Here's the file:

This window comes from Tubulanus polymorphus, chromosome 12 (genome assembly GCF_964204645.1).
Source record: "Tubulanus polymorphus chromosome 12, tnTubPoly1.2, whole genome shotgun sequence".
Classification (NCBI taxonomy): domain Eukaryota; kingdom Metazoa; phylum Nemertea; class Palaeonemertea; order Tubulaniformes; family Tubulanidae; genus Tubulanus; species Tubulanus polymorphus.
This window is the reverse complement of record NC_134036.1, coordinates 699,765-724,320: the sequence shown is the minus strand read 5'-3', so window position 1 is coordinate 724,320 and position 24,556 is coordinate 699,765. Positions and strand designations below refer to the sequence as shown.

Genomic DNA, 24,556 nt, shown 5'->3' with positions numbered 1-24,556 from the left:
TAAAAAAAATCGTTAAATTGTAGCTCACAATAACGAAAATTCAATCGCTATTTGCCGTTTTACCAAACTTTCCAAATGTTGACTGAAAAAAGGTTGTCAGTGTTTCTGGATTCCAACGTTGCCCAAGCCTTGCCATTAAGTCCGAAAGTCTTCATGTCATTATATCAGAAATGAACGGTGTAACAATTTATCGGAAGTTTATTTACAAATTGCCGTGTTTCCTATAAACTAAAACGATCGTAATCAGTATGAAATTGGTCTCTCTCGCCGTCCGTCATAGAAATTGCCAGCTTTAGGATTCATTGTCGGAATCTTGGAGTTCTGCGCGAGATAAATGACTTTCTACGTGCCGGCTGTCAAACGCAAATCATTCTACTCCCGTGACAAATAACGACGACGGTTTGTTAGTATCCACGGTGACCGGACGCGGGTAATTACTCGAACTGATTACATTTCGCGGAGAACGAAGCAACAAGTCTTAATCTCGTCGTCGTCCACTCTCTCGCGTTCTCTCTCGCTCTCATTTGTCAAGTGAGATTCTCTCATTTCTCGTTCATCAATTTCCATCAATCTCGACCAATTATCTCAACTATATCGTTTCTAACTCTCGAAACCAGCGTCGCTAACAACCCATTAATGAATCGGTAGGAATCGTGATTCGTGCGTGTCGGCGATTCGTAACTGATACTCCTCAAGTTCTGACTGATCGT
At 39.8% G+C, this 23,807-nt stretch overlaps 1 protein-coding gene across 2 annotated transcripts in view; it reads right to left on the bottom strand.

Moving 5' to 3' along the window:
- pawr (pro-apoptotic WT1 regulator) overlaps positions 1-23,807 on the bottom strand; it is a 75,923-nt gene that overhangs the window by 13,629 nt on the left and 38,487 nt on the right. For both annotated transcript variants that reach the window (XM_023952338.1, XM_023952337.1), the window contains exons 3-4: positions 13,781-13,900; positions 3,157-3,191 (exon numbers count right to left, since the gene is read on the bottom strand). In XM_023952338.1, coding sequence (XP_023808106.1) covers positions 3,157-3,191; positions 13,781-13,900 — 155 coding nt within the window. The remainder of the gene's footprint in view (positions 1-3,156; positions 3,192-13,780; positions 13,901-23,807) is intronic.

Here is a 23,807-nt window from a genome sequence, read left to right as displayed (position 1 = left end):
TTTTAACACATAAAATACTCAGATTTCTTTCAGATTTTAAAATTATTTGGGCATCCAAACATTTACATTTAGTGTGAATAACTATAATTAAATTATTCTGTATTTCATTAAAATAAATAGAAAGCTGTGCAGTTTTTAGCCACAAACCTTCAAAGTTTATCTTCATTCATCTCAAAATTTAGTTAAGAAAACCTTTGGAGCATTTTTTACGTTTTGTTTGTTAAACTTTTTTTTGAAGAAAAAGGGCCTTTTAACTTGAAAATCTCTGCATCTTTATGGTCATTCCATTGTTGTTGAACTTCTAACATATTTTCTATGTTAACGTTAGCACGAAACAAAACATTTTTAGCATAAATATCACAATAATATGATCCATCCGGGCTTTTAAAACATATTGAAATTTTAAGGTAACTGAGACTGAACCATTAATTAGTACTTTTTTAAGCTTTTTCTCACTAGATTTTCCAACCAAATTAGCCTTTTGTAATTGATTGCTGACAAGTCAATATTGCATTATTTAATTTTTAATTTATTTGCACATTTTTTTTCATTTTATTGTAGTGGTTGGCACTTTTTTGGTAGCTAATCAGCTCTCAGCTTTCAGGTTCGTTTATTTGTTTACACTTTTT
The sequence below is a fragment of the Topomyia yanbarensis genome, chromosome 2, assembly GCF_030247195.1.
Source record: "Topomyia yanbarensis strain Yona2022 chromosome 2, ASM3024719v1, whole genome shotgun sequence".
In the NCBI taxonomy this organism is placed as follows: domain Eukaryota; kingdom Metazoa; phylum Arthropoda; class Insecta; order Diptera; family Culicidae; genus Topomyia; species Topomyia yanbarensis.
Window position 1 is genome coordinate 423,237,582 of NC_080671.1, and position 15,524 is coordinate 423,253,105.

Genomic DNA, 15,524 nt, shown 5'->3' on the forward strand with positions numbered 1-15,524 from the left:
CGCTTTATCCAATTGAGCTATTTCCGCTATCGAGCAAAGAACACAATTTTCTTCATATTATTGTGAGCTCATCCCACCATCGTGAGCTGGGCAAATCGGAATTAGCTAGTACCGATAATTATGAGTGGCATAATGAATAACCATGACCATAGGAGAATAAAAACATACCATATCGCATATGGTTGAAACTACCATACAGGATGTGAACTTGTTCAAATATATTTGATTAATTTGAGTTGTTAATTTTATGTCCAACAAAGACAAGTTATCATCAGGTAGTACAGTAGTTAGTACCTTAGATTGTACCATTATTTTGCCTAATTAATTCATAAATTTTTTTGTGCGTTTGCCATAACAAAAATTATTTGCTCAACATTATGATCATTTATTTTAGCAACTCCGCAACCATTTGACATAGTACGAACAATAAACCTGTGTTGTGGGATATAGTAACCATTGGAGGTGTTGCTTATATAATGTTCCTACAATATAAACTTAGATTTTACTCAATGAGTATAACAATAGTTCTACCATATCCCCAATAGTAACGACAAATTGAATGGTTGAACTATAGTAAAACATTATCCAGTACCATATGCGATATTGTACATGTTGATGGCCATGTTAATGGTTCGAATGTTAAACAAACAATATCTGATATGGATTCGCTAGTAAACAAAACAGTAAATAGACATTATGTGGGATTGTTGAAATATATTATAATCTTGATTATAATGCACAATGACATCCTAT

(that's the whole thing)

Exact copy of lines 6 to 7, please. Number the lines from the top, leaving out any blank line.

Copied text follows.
TAAAAAAAATCGTTAAATTGTAGCTCACAATAACGAAAATTCAATCGCTATTTGCCGTTTTACCAAACTTTCCAAATGTTGACTGAAAAAAGGTTGTCAGTGTTTCTGGATTCCAACGTTGCCCAAGCCTTGCCATTAAGTCCGAAAGTCTTCATGTCATTATATCAGAAATGAACGGTGTAACAATTTATCGGAAGTTTATTTACAAATTGCCGTGTTTCCTATAAACTAAAACGATCGTAATCAGTATGAAATTGGTCTCTCTCGCCGTCCGTCATAGAAATTGCCAGCTTTAGGATTCATTGTCGGAATCTTGGAGTTCTGCGCGAGATAAATGACTTTCTACGTGCCGGCTGTCAAACGCAAATCATTCTACTCCCGTGACAAATAACGACGACGGTTTGTTAGTATCCACGGTGACCGGACGCGGGTAATTACTCGAACTGATTACATTTCGCGGAGAACGAAGCAACAAGTCTTAATCTCGTCGTCGTCCACTCTCTCGCGTTCTCTCTCGCTCTCATTTGTCAAGTGAGATTCTCTCATTTCTCGTTCATCAATTTCCATCAATCTCGACCAATTATCTCAACTATATCGTTTCTAACTCTCGAAACCAGCGTCGCTAACAACCCATTAATGAATCGGTAGGAATCGTGATTCGTGCGTGTCGGCGATTCGTAACTGATACTCCTCAAGTTCTGACTGATCGT
At 39.8% G+C, this 23,807-nt stretch overlaps 1 protein-coding gene across 2 annotated transcripts in view; it reads right to left on the bottom strand.